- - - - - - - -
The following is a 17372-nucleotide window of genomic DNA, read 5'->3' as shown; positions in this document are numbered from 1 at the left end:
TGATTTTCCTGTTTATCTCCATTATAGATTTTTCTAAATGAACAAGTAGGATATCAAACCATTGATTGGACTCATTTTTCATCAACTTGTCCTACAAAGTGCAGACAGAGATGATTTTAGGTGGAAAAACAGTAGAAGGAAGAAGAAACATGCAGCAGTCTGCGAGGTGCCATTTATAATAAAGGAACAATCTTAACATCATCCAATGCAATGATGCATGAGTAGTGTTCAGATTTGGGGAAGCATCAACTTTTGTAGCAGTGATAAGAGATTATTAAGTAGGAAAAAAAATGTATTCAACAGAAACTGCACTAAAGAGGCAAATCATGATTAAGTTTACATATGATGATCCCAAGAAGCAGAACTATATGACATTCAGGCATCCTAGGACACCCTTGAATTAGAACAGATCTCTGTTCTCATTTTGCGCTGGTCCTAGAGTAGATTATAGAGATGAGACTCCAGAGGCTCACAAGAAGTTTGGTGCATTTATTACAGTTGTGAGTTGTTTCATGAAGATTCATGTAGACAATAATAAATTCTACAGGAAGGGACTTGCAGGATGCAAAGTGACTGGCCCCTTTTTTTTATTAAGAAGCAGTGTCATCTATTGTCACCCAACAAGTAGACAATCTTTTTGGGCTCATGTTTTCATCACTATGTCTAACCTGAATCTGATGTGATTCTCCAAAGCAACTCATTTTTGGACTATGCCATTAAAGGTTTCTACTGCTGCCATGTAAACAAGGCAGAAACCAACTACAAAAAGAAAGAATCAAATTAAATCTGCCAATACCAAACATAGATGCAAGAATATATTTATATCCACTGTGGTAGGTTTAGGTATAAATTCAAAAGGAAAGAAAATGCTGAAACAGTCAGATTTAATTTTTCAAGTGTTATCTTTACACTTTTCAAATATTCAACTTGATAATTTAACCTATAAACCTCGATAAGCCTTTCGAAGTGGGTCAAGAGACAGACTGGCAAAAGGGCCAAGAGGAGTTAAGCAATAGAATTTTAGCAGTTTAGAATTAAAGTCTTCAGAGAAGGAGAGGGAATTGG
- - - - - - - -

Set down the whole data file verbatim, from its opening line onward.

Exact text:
The following is a 17372-nucleotide window of genomic DNA, read 5'->3' as shown; positions in this document are numbered from 1 at the left end:
TGATTTTCCTGTTTATCTCCATTATAGATTTTTCTAAATGAACAAGTAGGATATCAAACCATTGATTGGACTCATTTTTCATCAACTTGTCCTACAAAGTGCAGACAGAGATGATTTTAGGTGGAAAAACAGTAGAAGGAAGAAGAAACATGCAGCAGTCTGCGAGGTGCCATTTATAATAAAGGAACAATCTTAACATCATCCAATGCAATGATGCATGAGTAGTGTTCAGATTTGGGGAAGCATCAACTTTTGTAGCAGTGATAAGAGATTATTAAGTAGGAAAAAAAATGTATTCAACAGAAACTGCACTAAAGAGGCAAATCATGATTAAGTTTACATATGATGATCCCAAGAAGCAGAACTATATGACATTCAGGCATCCTAGGACACCCTTGAATTAGAACAGATCTCTGTTCTCATTTTGCGCTGGTCCTAGAGTAGATTATAGAGATGAGACTCCAGAGGCTCACAAGAAGTTTGGTGCATTTATTACAGTTGTGAGTTGTTTCATGAAGATTCATGTAGACAATAATAAATTCTACAGGAAGGGACTTGCAGGATGCAAAGTGACTGGCCCCTTTTTTTTATTAAGAAGCAGTGTCATCTATTGTCACCCAACAAGTAGACAATCTTTTTGGGCTCATGTTTTCATCACTATGTCTAACCTGAATCTGATGTGATTCTCCAAAGCAACTCATTTTTGGACTATGCCATTAAAGGTTTCTACTGCTGCCATGTAAACAAGGCAGAAACCAACTACAAAAAGAAAGAATCAAATTAAATCTGCCAATACCAAACATAGATGCAAGAATATATTTATATCCACTGTGGTAGGTTTAGGTATAAATTCAAAAGGAAAGAAAATGCTGAAACAGTCAGATTTAATTTTTCAAGTGTTATCTTTACACTTTTCAAATATTCAACTTGATAATTTAACCTATAAACCTCGATAAGCCTTTCGAAGTGGGTCAAGAGACAGACTGGCAAAAGGGCCAAGAGGAGTTAAGCAATAGAATTTTAGCAGTTTAGAATTAAAGTCTTCAGAGAAGGAGAGGGAATTGG